Interior designer and decorator Gabby Garvey reveals her top tips when it comes to restyling a children’s bedroom that is both cosy and true to character
When it comes to re-styling your child’s bedroom, it can be a battle. What’s fun but also practical? Stylish but kid-friendly? Gabby Garvey – the interior designer and decorator who helps families in Dubai create their own perfect homes – reveals how to get it right.
Partner your passions
Start with what your kids are passionate about – this will inspire the theme for their bedrooms. Your interests, as parents, will also influence the design direction. This home, for example, belongs to a well travelled, multi-national family – the husband is Swedish-Russian; the mother is English-Russian; and their kids are growing up in Dubai – so, in the son’s bedroom, the mural (Atlas from muralswallpaper.co.uk) was a no-brainer.
Restrict your colour palette
When I put the moodboard together, the wallpaper provided the starting point for the colour scheme: petrol blue goes perfectly with camel and tan. I keep to a restrained palette by using four or five shades of one colour. In this home, the son’s bedroom features blues, while the daughter gravitated towards pinks but there are girls who love a combination of blues and greys as well as boys, like my youngest son, who like a bit of pink thrown in the mix.
Trade tradition for practicality
It’s not about sticking to a traditional look, creating a super stylish room or an Instagram-perfect space, but about what the kids like. The boy who has this bedroom loves reading, so we chose a leather recliner (from West Elm) that fits the globetrotter theme.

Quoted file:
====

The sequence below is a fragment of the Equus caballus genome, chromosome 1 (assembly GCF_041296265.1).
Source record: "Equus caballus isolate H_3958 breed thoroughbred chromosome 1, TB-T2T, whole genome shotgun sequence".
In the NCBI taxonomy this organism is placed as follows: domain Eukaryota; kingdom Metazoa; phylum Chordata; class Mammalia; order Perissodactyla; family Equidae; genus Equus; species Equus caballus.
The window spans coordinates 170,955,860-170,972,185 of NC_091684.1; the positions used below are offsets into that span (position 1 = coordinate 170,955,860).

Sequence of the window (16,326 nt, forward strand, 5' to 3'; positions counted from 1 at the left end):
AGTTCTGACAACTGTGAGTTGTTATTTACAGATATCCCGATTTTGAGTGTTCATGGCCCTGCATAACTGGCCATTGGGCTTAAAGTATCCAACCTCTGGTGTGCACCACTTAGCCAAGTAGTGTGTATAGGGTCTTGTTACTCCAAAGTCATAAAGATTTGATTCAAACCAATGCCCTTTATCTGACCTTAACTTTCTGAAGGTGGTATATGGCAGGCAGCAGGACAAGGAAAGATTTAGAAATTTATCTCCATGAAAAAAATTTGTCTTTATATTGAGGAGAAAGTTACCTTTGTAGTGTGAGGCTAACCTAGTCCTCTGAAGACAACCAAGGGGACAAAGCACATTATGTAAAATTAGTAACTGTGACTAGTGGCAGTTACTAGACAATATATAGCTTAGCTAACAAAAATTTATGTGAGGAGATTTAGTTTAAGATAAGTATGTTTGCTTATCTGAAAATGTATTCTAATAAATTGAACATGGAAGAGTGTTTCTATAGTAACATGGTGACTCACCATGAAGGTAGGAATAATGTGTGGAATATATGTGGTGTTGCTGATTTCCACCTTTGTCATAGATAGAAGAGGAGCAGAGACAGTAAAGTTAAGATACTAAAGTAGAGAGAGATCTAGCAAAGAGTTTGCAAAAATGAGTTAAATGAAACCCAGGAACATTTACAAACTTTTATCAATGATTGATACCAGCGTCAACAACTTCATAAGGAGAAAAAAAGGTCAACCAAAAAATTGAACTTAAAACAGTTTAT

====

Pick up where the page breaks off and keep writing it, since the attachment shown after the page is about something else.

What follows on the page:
Layer the lighting
Task lights encourage reading, while fairy lights or a friendly animal lamp create a cosy ambience and offer comfort to kids who are afraid of the dark.
Work around your foundations
Work with what you have. In this case, the villa is a rental so we couldn’t change the colour of the wooden doorframes. We incorporated lots of calming neutrals to complement the doors. I like to include hard-wearing, easy-to-clean materials in kids’ bedrooms, such as wood and leather, while the highly durable in/outside Morum rug from IKEA is not as hard against soft skin as a sisal rug. Ensure you maximise the natural light as well – using sheers for window treatments ensures curtains/blinds can be kept open as often as possible.
Think safety first
Avoid sharp edges in children’s bedrooms and include plenty of texture, such as wool. A soft, fluffy sheepskin rug works every bedroom, while layered rugs also soften a space.
Often the focal point of the room, the bed is a crucial consideration. Here, a house bed creates a sense of cosiness. For another project, the mother wanted to incorporate a tulle drape that had hung over her bed when she was a child – it softened her daughter’s house bed beautifully. I always include furniture and/or accessories belonging to the family into the design – you have to feel ownership of your space and often all it takes is moving pieces around so they work in a different way.